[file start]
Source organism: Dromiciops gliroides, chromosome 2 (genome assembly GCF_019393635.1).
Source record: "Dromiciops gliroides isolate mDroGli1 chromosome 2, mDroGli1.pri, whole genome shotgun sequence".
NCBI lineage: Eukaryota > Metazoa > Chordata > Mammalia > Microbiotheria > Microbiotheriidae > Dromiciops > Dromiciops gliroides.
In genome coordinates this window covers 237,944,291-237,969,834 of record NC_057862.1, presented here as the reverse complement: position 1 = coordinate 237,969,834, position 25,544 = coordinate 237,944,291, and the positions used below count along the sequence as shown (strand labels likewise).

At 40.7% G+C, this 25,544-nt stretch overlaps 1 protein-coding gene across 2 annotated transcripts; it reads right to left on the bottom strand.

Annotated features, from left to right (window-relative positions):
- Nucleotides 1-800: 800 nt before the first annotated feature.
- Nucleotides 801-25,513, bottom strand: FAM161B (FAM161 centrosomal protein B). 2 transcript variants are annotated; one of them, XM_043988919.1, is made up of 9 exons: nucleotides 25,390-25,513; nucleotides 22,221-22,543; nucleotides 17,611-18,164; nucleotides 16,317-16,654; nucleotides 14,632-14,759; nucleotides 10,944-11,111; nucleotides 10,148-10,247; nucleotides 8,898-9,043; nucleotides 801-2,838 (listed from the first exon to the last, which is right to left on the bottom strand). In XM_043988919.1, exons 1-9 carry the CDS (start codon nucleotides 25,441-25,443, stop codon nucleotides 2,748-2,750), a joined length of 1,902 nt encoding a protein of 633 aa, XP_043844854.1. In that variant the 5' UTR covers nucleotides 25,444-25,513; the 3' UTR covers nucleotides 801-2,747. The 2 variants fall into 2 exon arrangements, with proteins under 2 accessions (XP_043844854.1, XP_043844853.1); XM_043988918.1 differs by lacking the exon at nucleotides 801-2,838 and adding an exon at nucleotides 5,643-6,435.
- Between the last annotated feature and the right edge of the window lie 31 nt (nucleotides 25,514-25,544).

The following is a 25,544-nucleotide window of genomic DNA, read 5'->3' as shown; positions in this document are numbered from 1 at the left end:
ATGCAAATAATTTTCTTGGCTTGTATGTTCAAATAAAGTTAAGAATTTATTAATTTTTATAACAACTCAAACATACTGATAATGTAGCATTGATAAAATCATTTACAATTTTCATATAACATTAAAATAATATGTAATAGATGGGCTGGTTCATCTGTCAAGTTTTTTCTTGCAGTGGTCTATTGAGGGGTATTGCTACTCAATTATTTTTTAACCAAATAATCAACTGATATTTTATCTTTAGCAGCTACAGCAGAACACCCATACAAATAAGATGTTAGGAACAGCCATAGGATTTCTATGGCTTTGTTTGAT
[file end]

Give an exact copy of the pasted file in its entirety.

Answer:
Source organism: Dromiciops gliroides, chromosome 2 (genome assembly GCF_019393635.1).
Source record: "Dromiciops gliroides isolate mDroGli1 chromosome 2, mDroGli1.pri, whole genome shotgun sequence".
NCBI lineage: Eukaryota > Metazoa > Chordata > Mammalia > Microbiotheria > Microbiotheriidae > Dromiciops > Dromiciops gliroides.
In genome coordinates this window covers 237,944,291-237,969,834 of record NC_057862.1, presented here as the reverse complement: position 1 = coordinate 237,969,834, position 25,544 = coordinate 237,944,291, and the positions used below count along the sequence as shown (strand labels likewise).

At 40.7% G+C, this 25,544-nt stretch overlaps 1 protein-coding gene across 2 annotated transcripts; it reads right to left on the bottom strand.

Annotated features, from left to right (window-relative positions):
- Nucleotides 1-800: 800 nt before the first annotated feature.
- Nucleotides 801-25,513, bottom strand: FAM161B (FAM161 centrosomal protein B). 2 transcript variants are annotated; one of them, XM_043988919.1, is made up of 9 exons: nucleotides 25,390-25,513; nucleotides 22,221-22,543; nucleotides 17,611-18,164; nucleotides 16,317-16,654; nucleotides 14,632-14,759; nucleotides 10,944-11,111; nucleotides 10,148-10,247; nucleotides 8,898-9,043; nucleotides 801-2,838 (listed from the first exon to the last, which is right to left on the bottom strand). In XM_043988919.1, exons 1-9 carry the CDS (start codon nucleotides 25,441-25,443, stop codon nucleotides 2,748-2,750), a joined length of 1,902 nt encoding a protein of 633 aa, XP_043844854.1. In that variant the 5' UTR covers nucleotides 25,444-25,513; the 3' UTR covers nucleotides 801-2,747. The 2 variants fall into 2 exon arrangements, with proteins under 2 accessions (XP_043844854.1, XP_043844853.1); XM_043988918.1 differs by lacking the exon at nucleotides 801-2,838 and adding an exon at nucleotides 5,643-6,435.
- Between the last annotated feature and the right edge of the window lie 31 nt (nucleotides 25,514-25,544).

The following is a 25,544-nucleotide window of genomic DNA, read 5'->3' as shown; positions in this document are numbered from 1 at the left end:
ATGCAAATAATTTTCTTGGCTTGTATGTTCAAATAAAGTTAAGAATTTATTAATTTTTATAACAACTCAAACATACTGATAATGTAGCATTGATAAAATCATTTACAATTTTCATATAACATTAAAATAATATGTAATAGATGGGCTGGTTCATCTGTCAAGTTTTTTCTTGCAGTGGTCTATTGAGGGGTATTGCTACTCAATTATTTTTTAACCAAATAATCAACTGATATTTTATCTTTAGCAGCTACAGCAGAACACCCATACAAATAAGATGTTAGGAACAGCCATAGGATTTCTATGGCTTTGTTTGAT